I Hope You Dance…

In the song, I Hope You Dance, Lee Womack sings the following lyrics to her child:

“Livin’ might mean takin’ chances, but they’re worth takin’
Lovin’ might be a mistake, but it’s worth makin’

And when you get the choice to sit it out or dance

I hope you dance.”

The children of El Yalu

Over the last month we have had two much-appreciated volunteers (Sara Kalter and T’Nia Crutchfield) working in the school in El Yalu, and from the comments they have made to us, Lee Womack’s lyrics pretty well sum up their experiences. While it has been a challenge for them on a number of levels, with early morning bus rides, barely functioning bathrooms, and adjusting to the unpredictable nature of the Guatemalan school system, they have both told us how rewarding it has been to work with the teachers and children there. We thank them for their hard work and dedication, and for their willingness to “dance” with the childrenĀ  of El Yalu.

With equal rights for all:

This last week the staff of Avivara was invited to El Seminario (presentations by graduating students of their learning portfolios and major projects during the year) at the Instituto de Solidaridad in the village of Patzun. We were very impressed by the presentations and the passion of many of the students regarding the issue of equal rights for the indigenous peoples of Guatemala. Below is a picture of one of the students making her presentation and a translation of the main points she was making to the teachers, parents and dignitaries that were in attendance.

“The State of Guatemala has promised to protect its distinct ethnic groups and give honor to our nation as united, multi-ethnic, culturally pluralistic, and multi-linguistic; And to promote respect for the ways of life, customs and organization of indigenous communities.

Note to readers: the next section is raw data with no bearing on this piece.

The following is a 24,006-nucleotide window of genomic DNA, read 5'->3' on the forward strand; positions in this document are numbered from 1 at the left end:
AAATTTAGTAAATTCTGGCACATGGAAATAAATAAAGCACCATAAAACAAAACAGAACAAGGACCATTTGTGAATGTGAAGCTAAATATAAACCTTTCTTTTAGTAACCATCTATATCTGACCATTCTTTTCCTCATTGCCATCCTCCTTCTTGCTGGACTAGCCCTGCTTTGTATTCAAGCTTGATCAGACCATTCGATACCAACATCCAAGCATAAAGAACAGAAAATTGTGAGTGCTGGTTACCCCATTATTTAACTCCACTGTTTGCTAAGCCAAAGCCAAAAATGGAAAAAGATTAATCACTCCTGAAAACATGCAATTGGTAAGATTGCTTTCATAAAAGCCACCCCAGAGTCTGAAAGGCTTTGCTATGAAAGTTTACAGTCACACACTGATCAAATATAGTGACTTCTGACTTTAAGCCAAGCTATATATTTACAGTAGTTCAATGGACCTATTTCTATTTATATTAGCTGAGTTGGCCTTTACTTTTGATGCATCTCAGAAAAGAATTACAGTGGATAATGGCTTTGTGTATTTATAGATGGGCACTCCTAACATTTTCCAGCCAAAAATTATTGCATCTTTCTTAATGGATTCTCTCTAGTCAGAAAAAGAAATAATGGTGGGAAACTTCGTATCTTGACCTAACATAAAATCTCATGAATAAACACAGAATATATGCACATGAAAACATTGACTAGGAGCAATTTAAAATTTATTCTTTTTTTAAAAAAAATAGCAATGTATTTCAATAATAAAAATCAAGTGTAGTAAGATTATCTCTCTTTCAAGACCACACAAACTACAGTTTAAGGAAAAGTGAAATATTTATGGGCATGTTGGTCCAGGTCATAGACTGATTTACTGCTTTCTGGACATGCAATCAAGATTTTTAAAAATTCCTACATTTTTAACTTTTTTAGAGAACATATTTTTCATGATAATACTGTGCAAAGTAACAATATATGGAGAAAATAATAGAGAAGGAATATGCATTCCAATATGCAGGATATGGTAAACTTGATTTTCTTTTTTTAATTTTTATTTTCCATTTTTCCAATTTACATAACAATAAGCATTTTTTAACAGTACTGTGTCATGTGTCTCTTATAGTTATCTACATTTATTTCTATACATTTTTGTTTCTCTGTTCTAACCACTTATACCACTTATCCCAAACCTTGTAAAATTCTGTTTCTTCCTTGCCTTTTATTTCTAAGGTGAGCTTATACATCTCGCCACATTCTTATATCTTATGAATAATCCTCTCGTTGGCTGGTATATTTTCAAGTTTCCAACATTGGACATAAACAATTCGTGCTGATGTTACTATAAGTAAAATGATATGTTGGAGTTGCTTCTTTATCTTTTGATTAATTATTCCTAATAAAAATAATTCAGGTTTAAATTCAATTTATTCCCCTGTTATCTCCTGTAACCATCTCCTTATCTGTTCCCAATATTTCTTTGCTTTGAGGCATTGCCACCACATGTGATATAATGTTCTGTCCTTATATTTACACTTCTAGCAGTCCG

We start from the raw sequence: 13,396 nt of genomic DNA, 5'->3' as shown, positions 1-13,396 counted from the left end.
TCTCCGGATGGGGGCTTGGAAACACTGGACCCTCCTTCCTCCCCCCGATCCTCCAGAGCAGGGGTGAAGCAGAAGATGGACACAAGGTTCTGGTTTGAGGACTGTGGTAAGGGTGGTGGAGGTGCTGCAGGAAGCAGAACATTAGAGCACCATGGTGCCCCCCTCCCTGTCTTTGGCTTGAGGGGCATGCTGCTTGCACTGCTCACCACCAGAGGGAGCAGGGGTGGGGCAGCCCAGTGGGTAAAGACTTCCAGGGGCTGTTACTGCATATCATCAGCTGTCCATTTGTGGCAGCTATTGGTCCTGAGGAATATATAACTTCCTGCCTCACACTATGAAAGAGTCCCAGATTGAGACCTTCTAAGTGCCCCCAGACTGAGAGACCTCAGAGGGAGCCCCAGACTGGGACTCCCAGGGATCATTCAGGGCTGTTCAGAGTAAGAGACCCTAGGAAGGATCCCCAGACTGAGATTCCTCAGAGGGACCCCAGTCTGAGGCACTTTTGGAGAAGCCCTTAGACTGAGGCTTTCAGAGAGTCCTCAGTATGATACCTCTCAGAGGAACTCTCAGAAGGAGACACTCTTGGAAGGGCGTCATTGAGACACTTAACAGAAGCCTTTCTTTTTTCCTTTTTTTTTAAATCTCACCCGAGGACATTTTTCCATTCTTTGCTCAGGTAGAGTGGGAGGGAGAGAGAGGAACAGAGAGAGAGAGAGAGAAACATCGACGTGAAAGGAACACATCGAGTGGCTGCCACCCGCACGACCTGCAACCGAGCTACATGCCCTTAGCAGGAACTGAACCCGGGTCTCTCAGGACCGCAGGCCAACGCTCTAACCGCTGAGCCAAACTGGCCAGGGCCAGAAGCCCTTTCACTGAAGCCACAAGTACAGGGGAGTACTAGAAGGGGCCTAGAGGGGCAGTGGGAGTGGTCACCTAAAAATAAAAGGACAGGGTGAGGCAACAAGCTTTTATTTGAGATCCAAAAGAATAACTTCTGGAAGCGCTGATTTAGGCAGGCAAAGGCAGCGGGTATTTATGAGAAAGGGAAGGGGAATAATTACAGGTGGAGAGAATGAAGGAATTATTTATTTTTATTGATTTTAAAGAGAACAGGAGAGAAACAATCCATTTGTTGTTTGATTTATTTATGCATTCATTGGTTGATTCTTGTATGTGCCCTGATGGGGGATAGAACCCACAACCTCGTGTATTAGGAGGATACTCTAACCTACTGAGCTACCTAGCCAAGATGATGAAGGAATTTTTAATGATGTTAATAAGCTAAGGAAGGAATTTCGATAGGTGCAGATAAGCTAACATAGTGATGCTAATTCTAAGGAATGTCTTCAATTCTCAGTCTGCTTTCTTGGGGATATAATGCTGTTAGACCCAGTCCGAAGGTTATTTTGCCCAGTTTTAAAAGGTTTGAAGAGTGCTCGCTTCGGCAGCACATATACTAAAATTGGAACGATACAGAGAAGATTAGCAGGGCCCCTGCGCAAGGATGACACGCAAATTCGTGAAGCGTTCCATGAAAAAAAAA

The government of Guatemala should reaffirm its real commitment to these established principles and norms with the intent to guide and guarantee the full protection of the rights of all people.

At this time, many institutions are fighting before the Congress of the Republic (of Guatemala) to advance the fulfillment of the law so that the inhabitants of our nation, especially the indigenous, have free and full access to justice in their own language.”

One of our long-term goals at Avivara is to see the upcoming generation of Guatemalans become strong leaders in their country and villages and advocate for the rights of all peoples, which have in the past been ignored or trampled upon. This young woman certainly raises our hopes for that dream to become a reality.

Dispatches from Guatemala:

  • Guatemala wins its first Olympic medal – Erick Barrondo, a 25-year old from Alta Verapaz, won the silver medal in the 20 kilometer race-walking event on Saturday. This was the first Olympic medal ever won by a Guatemalan.
  • Guatemalan kindergarten teacher develops mouse activated by eye movements – Billy Reyes, a kindergarten teacher from Escuintla has developed a device that allows a computer mouse to be activated and moved solely by eye movements.
  • Fuego eruptions increase - Insivumeh, the Guatemalan agency in charge of monitoring seismic and volcanic activity in the region reports that activity has increased significantly in the volcano, Fuego, with recent lava flows reaching 500 meters or longer. While they predict more volcanic activity in the near future, they have encouraged the local population to “stay calm.”

Final thoughts:

Sit it out or dance? We hope you dance…

About Avivara

Founded in 2008, Avivara is dedicated to improving the quality of, and access to education in Guatemala. Through its programs of school improvement grants, student scholarships, and after-school centers, it works with local Guatemalans to develop and expand educational opportunities for students living in rural, poverty-impacted villages. To learn more about our work and how you can help, please visit our website at http://www.avivara.org.
This entry was posted in Appreciation, Dispatches From Guatemala, Education & Programs, Weekly Updates. Bookmark the permalink.

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